The findings in 'Bite Size: Breaking down the challenge of inner-city childhood obesity' suggest we should focus on creating environments that make healthy choices the norm, and on breaking the link between childhood obesity and deprivation.
Our work is framed by a behavioural approach to understanding childhood obesity, and draws on studies and theory from psychology, behavioural economics, ethnography and expert insight. Below is a summary of our key findings.
Deprivation: there is a strong but complex relationship between socioeconomic status and childhood obesity. Low incomes directly constrain the diet and exercise choices families can make. Education levels, along with the cognitive burden of living under financial strain, are also associated with behaviours that lead to higher rates of childhood obesity.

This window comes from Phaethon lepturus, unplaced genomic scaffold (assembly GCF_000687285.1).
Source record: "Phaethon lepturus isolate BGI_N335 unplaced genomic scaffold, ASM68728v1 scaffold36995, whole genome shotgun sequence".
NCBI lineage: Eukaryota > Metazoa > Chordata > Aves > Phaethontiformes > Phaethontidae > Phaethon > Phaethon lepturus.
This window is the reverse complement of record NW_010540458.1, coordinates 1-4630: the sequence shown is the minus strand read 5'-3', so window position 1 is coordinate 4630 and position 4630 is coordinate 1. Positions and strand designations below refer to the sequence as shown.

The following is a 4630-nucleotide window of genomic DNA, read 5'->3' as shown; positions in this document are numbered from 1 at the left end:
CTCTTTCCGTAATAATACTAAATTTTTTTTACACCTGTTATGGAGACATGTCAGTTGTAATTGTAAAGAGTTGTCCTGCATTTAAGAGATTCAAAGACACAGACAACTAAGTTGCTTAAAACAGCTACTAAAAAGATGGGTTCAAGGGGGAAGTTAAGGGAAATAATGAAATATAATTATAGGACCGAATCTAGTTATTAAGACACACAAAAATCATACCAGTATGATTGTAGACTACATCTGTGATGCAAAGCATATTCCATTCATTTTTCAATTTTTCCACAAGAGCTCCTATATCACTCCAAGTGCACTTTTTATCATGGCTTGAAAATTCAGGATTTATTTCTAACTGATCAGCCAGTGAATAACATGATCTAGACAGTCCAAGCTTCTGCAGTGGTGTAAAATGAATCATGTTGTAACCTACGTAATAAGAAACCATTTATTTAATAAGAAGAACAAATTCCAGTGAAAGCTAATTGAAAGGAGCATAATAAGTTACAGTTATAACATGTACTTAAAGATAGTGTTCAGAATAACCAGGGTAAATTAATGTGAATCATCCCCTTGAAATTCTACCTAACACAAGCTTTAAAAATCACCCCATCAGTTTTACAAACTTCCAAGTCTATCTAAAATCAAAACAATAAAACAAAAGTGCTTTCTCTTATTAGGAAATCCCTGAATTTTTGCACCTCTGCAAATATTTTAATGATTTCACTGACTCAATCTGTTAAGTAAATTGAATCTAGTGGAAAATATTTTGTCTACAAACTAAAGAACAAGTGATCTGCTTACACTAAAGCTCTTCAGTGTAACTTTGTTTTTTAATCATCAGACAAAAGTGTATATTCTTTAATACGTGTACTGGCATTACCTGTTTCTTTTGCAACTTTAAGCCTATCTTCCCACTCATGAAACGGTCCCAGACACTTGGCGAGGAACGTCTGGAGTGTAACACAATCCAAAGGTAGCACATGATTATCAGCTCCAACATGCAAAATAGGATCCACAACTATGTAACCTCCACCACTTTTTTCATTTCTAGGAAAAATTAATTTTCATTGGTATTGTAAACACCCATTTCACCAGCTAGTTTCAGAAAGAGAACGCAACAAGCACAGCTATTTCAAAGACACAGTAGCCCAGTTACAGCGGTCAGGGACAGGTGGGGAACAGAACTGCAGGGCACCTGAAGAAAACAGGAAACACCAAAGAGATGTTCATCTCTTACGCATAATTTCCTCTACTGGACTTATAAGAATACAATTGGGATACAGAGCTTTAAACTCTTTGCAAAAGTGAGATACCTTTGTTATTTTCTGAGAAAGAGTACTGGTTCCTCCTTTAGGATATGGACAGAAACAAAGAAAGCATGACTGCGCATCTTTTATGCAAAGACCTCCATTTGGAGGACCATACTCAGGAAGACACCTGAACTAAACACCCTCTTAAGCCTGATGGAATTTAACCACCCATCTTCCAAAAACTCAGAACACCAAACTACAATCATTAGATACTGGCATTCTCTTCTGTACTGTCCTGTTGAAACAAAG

Urban environments: some aspects of the built environment encourage behaviours that lead to childhood obesity. It is difficult to unravel the precise relationship between the characteristics of an area, the people who live there and their health outcomes. However, physical aspects of the environment – along with people’s perceptions of it – clearly have an impact on behaviour.
Diversity: inner-city areas are often ethnically diverse. This can influence diet and exercise behaviour. However, evidence suggests that whilst cultural differences in behaviours do contribute to childhood obesity, far more is common across groups than is different.
Complexity of the problem: the relationship between deprivation, diversity and the urban context is often nonlinear. Despite this, the complexity of what drives childhood obesity doesn't mean interventions must be equally complex. A broad range of simple interventions has the most potential to tackle child obesity when aggregated at population level.
Taking collective responsibilityOur CEO's view
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